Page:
MOSTLY DRY THROUGH SUNDAY: Alabama’s weather won’t change much through the weekend thanks to a strong upper high over the Gulf of Mexico… expect partly sunny, warm days and fair nights with highs in the 77-83 degree range. A few small, isolated showers could show up over the northern quarter of the state this afternoon and tomorrow, but odds of any place seeing rain will remain low.
To the west, a major storm system will form over the weekend with huge amounts of snow for parts of Colorado, Wyoming, and Nebraska. In the warm sector severe thunderstorms are likely through parts of Kansas, Oklahoma, Texas, Arkansas, and Louisiana.
NEXT WEEK: Next week will be more like March, which is Alabama’s wettest month of the year. Rain and storms will move into the state Monday, and with a decent amount of surface based instability involved a few strong thunderstorms are a good possibility. But, the overall wind fields will be weakening with the incoming system, and for now the overall severe weather threat looks low. But, we always have to keep a close eye on systems like this in mid-March.
The best chance of rain on Tuesday will shift into the southern half of the state, but rain and storms are likely statewide again Wednesday as the next wave approaches from the west. Too early to know if severe storms will be an issue with this feature. Rain amounts next week will be in the 2 to 4 inch range for most of Alabama. Rain moves out Thursday morning, and Friday will be dry with a good supply of sunshine. Highs will be in the 70s Monday through Wednesday, followed by 60s Thursday and Friday. See the Weather Xtreme video for maps, graphics, and more details.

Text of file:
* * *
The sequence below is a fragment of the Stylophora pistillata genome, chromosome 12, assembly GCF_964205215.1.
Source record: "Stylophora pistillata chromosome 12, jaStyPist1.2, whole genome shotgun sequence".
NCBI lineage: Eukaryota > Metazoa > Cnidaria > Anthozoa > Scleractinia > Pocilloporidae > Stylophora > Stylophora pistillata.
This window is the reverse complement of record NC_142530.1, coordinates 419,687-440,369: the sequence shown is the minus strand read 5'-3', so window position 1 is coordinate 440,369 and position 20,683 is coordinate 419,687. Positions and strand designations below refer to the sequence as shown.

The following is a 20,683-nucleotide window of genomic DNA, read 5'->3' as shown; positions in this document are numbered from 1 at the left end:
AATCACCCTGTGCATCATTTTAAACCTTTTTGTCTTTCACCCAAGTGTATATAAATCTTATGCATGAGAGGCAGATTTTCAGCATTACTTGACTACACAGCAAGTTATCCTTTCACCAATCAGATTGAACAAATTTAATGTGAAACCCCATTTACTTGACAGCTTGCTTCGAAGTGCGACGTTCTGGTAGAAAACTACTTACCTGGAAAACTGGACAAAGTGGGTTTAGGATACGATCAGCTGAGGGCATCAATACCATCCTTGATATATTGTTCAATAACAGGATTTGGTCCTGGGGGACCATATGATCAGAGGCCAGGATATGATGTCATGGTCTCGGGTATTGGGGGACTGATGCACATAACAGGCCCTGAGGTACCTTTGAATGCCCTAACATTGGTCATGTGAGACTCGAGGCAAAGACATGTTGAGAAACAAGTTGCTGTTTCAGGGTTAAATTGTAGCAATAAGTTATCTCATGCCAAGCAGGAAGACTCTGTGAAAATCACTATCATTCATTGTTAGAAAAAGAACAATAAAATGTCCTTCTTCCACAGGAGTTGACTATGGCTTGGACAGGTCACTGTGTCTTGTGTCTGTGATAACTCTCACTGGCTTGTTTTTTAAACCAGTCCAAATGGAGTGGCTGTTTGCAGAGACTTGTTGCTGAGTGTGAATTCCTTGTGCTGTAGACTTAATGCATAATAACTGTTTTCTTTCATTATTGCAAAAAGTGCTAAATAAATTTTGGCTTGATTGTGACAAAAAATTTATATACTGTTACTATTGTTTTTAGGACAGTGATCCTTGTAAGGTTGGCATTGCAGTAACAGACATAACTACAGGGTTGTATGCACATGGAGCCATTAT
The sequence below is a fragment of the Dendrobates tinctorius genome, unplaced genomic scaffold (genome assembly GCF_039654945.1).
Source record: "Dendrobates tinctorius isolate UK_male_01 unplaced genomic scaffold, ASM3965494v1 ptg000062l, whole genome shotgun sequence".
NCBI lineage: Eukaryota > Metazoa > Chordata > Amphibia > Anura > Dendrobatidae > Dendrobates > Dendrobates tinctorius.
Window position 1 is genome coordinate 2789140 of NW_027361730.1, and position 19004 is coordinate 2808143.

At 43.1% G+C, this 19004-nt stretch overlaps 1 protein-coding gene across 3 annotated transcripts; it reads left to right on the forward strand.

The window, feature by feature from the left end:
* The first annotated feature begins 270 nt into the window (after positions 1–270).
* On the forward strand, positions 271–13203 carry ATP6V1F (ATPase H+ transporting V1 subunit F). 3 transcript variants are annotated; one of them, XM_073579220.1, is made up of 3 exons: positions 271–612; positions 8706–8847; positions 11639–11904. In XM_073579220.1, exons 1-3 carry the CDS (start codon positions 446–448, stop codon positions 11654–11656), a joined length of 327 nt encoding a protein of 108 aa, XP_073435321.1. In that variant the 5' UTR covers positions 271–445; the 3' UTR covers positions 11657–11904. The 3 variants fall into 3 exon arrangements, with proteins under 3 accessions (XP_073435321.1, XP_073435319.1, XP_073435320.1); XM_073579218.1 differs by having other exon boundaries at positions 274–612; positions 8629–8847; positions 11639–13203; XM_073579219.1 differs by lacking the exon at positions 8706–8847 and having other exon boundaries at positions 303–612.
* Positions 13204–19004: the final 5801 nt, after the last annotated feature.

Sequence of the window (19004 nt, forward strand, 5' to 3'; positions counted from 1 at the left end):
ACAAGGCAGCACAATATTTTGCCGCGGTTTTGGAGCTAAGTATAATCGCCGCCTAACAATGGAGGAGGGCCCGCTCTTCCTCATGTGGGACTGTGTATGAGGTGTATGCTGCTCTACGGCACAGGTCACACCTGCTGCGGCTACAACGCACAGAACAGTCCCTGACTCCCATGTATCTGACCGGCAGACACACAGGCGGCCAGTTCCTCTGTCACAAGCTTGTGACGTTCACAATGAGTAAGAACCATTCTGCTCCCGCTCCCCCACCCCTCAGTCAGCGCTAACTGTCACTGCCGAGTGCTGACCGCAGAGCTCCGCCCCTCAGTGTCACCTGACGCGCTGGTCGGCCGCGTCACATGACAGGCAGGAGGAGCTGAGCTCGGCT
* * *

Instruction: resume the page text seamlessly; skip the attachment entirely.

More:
ON THIS DATE IN 1993: The “Blizzard of 93” was underway across Alabama. It came in mid-March, when the flowers were blooming, and was one of those very rare times, when all 67 counties in Alabama had a snow cover. Snow totals included:
20 inches at Walnut Grove
17 inches at Valley Head
16 inches in Oneonta and Bessemer
13 inches at Anniston, Talladega, Pinson, Birmingham
12 inches at Thomasville, Childersburg, Scottsboro
11 inches at Sylacauga
10 inches at Cullman, Clanton and Heflin
9 inches in Thorsby
8 inches in Ashland, Centreville, Moulton and Guntersville
7 inches in Alexander City, Huntsville and Whatley
6 inches in Camden, Evergreen, Jasper, Livingston, Andalusia, Haleyville and Highland Home
5 inches in Auburn, Winfield, Muscle Shoals and Chatom
4 inches in Montgomery, Union Springs, Vernon, Tuscaloosa, Demopolis, Frisco City, Greenville, Troy
3 inches at Brewton, Hamilton, Bay Minette, Mobile Airport
2 inches at Atmore and Robertsdale
Trace at Fairhope and Coden
Remember, this does not count drifts. Those drifts were humongous in some areas, especially by Alabama standards. The drifts were 5 to 6 feet deep in parts of the Birmingham metro area. The official Birmingham snowfall of 13 inches was recorded at the airport. Naturally there was more in the higher terrain.
Hurricane force wind gusts accompanied the snow on ridges, and there was convective snow complete with thunder and lightning. Some had no power for over a week after the event, and travel was shut down for 2-3 days.
South of Alabama in the warm sector of the system, a vicious squall line swept through Florida and spawned 11 tornadoes resulting in five fatalities.
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